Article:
A load cell 230 or similar device measures load of the drop weight (e.g., 64 lb.4 oz.) during each threshold set and verification operation. The drop weight may be application specific. The load cell 230 monitors that load prior to each drop. For example, the load cell 230 measures a load each time the weight 120 is in the retracted position, thus any changes in the load (e.g., due to increased friction resulting from wear or the collection of dust on the bearings or bearing blocks) are monitored each time the weight 120 is in the retracted position. This also allows the load of the drop weight 120 to be recorded prior to each drop. An example of a load cell for use in the present invention is model 41, by Sensotec, Inc., of Columbus, Ohio, USA. In accordance with the preferred embodiment of the invention, the load cell 230 measures the load of the drop weight 120 and the gripper 220. The load of the gripper 220, which is known (e.g., about 12 lb.), is subtracted from the measured load (e.g., about 76 lb.) to arrive at the load of the drop weight (e.g., about 64 lb.).

To insure free-fall and proper loading of the seat 310 during each threshold set and verification operation, the velocity of the weight-drop 120 can be determined from the drop distance. For example, a drop velocity that is about 95% to 100% of 1 G is 386*Sq. Root of (“measured drop distance”/193). The drop distance may be measured within a specified tolerance, such as 5%. This tolerance may be application specific.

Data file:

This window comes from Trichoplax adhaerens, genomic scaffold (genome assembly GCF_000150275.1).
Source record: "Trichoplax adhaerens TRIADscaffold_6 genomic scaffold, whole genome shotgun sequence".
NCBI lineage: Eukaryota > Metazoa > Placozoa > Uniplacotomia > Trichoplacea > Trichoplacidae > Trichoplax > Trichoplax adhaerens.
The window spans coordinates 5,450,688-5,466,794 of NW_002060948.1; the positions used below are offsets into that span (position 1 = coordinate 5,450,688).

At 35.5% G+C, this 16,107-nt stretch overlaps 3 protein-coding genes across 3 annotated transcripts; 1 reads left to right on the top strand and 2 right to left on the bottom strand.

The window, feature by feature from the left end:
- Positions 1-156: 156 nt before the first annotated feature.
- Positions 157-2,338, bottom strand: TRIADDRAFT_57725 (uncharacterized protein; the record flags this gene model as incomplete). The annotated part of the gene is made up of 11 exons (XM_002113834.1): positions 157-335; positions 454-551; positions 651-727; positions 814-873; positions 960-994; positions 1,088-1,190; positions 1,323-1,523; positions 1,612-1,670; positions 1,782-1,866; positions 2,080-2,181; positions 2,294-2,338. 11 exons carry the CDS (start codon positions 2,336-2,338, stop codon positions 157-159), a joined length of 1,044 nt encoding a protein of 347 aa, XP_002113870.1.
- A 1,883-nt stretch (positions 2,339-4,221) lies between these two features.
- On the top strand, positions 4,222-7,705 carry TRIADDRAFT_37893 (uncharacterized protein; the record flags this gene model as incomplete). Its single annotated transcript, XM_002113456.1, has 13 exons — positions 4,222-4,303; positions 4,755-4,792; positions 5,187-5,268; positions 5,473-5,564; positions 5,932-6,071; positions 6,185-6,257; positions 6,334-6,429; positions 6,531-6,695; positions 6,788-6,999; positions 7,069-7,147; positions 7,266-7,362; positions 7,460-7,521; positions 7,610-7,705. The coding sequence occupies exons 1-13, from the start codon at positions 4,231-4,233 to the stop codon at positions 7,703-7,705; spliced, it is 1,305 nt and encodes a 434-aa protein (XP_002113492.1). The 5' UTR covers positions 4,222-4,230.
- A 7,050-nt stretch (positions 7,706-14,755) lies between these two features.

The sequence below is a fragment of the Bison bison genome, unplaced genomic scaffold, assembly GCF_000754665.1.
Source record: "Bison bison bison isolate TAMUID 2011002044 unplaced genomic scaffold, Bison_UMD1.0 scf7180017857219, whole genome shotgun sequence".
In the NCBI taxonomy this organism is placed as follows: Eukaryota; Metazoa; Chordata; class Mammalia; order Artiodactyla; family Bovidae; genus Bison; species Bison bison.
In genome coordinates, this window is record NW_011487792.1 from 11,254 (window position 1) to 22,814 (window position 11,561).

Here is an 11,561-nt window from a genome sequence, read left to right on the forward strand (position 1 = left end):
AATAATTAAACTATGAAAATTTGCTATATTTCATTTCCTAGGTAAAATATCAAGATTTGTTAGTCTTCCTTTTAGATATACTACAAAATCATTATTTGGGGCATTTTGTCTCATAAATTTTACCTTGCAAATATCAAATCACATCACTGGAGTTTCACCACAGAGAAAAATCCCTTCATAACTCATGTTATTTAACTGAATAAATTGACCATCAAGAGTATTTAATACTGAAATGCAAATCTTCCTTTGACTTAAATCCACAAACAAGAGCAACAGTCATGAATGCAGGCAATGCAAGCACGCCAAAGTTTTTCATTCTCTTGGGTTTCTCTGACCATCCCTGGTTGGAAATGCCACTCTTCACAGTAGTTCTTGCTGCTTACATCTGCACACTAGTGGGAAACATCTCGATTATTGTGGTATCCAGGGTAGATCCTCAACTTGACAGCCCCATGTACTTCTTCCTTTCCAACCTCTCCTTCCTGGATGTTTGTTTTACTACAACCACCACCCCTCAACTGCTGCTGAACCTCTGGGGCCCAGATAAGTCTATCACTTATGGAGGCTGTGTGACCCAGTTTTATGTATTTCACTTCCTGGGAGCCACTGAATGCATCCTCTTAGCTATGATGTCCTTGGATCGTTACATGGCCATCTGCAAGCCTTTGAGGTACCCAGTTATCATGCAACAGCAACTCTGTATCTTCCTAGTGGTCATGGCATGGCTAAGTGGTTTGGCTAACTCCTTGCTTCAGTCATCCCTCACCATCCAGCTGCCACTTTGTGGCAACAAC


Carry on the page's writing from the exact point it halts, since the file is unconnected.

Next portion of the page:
The weight-drop machine 110 according to the preferred embodiment of the invention interfaces, mechanically and electrically, with the seat manufacturing plant assembly line and peripherals, such as a barcode reader and a traceability system. Electronic software interfaces with the seat's electronic control unit 318 and the occupant detection system's calibration threshold value. The weight-drop machine 110 controls parameters, such as the total weight applied, the drop distance (i.e., along the Z-axis), acceleration of the weight along the Z-axis, and the drop position along the X and Y-axis.

After the calibration value is calculated and stored, the seat 310 is tested to verify the system response. In the verification operation, initial threshold data is compared with verification data. The data must be within a specified tolerance.

The principle and mode of operation of this invention have been explained and illustrated in its preferred embodiment. However, it must be understood that this invention may be practiced otherwise than as specifically explained and illustrated without departing from its spirit or scope.

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Referenced by
Citing PatentFiling datePublication dateApplicantTitle
US7477975Jun 27, 2006Jan 13, 2009Ford Global Technologies, LlcMethod for setting, calibrating, and verifying an occupation classification system threshold
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Classifications
U.S. Classification73/1.08
International ClassificationG01G23/01, G01G19/414, B60R21/01, B60R21/015
Cooperative ClassificationY10T70/80, B60R21/01516, G01G19/4142, G01G23/01
European ClassificationB60R21/015, G01G19/414A, G01G23/01